Subrahmanyan Chandrasekhar, or Chandra, was a child prodigy in India. Straight from excelling at undergraduate school in the depths of India, he entered the cool, damp climes of Cambridge University. With few compatriots and little experience in the ways of English university rapport, he tried his best to add something useful. Excelling in mathematics and wanting to make a mark, he entered into the relatively new field of astrophysics. In particular, he established a mathematical basis for the degeneration of stars. The problem, of course, was that on the death of too large a star, the math showed that a death-knell implosion would lead to an infinite amount of mass in a negligible volume. As physicists had accepted that nature abhors vacuums and infinites, no one supported Chandra’s results, even though they agreed with the mathematics. Only 40 years later, with advances in knowledge together with the detection of the signatures of black holes in space, did Chandra get vindicated. Though he lived to see this result, given the initial umbrage, especially from Sir Arthur Eddington, Chandra was less than pleased.
Bringing the human dimension into scientific discovery can be fascinating. Arthur Miller depicts this well on delivering his review of the reception of Chandra’s calculations for the degeneration of white dwarfs. Chandra was a ‘wet behind the ears’ new graduate who believed in the scientific method for establishing or disproving theories. Implying this, Miller then shows that Chandra met formidable and conjectural resistance from the accepted world expert and fellow Cambridge astrophysicist Sir Arthur Eddington. Miller recovers details from original documentation showing how Chandra had the verbal support from most if not all the preeminent practitioners of the field like Bohr, Dirac, and Pauli. But none wrote any support for Chandra, for concern, as Miller put it, of crossing Eddington.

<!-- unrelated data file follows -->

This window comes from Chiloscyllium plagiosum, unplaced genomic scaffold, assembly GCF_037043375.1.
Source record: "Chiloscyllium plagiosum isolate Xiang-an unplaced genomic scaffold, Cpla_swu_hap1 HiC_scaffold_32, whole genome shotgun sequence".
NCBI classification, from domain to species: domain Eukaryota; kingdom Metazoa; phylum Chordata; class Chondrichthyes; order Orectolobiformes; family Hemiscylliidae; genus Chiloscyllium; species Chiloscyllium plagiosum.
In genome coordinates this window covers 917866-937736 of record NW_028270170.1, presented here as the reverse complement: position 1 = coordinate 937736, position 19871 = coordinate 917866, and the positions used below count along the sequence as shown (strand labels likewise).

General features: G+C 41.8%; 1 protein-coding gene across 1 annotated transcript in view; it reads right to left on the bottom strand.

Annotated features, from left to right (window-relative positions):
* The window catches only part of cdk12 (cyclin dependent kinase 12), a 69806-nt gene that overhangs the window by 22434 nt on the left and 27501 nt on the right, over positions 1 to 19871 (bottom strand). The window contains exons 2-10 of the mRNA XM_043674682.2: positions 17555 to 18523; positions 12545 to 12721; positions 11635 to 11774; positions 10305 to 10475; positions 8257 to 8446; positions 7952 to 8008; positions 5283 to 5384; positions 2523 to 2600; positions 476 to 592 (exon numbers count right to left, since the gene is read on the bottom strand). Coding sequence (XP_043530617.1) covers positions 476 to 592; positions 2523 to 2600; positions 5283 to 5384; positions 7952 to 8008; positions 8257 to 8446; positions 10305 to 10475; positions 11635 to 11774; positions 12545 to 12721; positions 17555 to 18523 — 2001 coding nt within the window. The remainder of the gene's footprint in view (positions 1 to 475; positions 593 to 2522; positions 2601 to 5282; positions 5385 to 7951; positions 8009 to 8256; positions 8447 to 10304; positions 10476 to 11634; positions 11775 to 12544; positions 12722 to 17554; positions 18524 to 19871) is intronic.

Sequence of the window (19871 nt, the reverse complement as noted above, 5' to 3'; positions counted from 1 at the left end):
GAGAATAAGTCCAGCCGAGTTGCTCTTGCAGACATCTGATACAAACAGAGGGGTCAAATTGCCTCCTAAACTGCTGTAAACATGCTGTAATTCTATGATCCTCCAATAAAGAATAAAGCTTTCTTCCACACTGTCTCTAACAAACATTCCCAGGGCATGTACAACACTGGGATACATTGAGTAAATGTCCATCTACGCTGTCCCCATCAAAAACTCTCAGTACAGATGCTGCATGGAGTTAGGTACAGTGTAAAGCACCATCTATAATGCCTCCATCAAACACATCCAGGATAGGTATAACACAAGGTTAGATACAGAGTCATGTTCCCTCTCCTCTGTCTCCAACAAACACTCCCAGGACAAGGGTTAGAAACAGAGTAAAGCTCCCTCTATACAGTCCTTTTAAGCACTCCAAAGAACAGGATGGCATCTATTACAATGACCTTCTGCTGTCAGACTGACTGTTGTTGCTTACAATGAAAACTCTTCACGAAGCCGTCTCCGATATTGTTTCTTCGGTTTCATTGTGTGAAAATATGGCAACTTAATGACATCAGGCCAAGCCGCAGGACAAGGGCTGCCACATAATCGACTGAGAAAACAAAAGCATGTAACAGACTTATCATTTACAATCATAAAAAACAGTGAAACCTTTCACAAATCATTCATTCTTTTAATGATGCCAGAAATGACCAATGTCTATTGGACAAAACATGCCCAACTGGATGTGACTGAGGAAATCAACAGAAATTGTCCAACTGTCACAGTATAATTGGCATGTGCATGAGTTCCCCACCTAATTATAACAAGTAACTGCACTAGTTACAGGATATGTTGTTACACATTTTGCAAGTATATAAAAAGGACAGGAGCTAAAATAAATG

As evidenced by over 50 pages of referenced material, Miller provides credible details of the happenings of 70 years ago. He was hampered in that the estate of Sir Arthur Eddington had long ago destroyed almost all his personal papers. Further, Chandra usually worked solo, so few others could provide descriptions of his character. Because of this, Miller dedicates only one chapter to Chandra, describing his early years, while another describes Eddington’s. Thus, he makes up for a lack of personal information by providing details on the many other people who kept filling in the puzzle regarding black holes. Often a page or two will give personal experiences, like Karl Schwarzschild’s time in the front lines, or Yakov Zel’dovich playing catch with a medicine ball. Sometimes he goes far afield by including anecdotes of commuters who took the long way to Los Alamos via a bar in Mexico. However, these snippets add pleasant colour to this historical synopsis. As such, the centre of the book contains more a series of personalities and their contributions rather than relevance to Chandra and Eddington.
Because of this, Miller falls a bit flat on his original postulation that Eddington’s displeasure with Chandra’s presentation in 1935 held the field of astrophysics back for 40 years. Rather, Miller, in later chapters, indicates that Chandra maintained a voluminous production of highly regarded mathematics, garnering most of the top awards which cumulated in a Nobel prize. Further, Miller shows a steady progress in astrophysics. That is, though Chandra’s mathematical speculations weren’t accepted, experimenters kept advancing our understanding. It seems Miller joined two ideas into one book. One examines the interaction between Eddington and Chandra. The other reviews the chronological steps in astrophysics, particularly regarding star degeneration. The sum is a personable history of late twentieth century astrophysics with particular emphasis on two early contributors.
Some people naturally have gifts that lend themselves to scientific explanation. However, people come with a complete suite of less than stellar personalities. As such, theorists can have a really rough time until practitioners catch up. Arthur Miller in Empire of the Stars describes the trying time of Subrahmanyan Chandrasekhar who believed in black holes long before any evidence arose. But Miller shows how experimenters did catch up to this theorist who was looking so far ahead of most everyone else.
Review by Mark Mortimer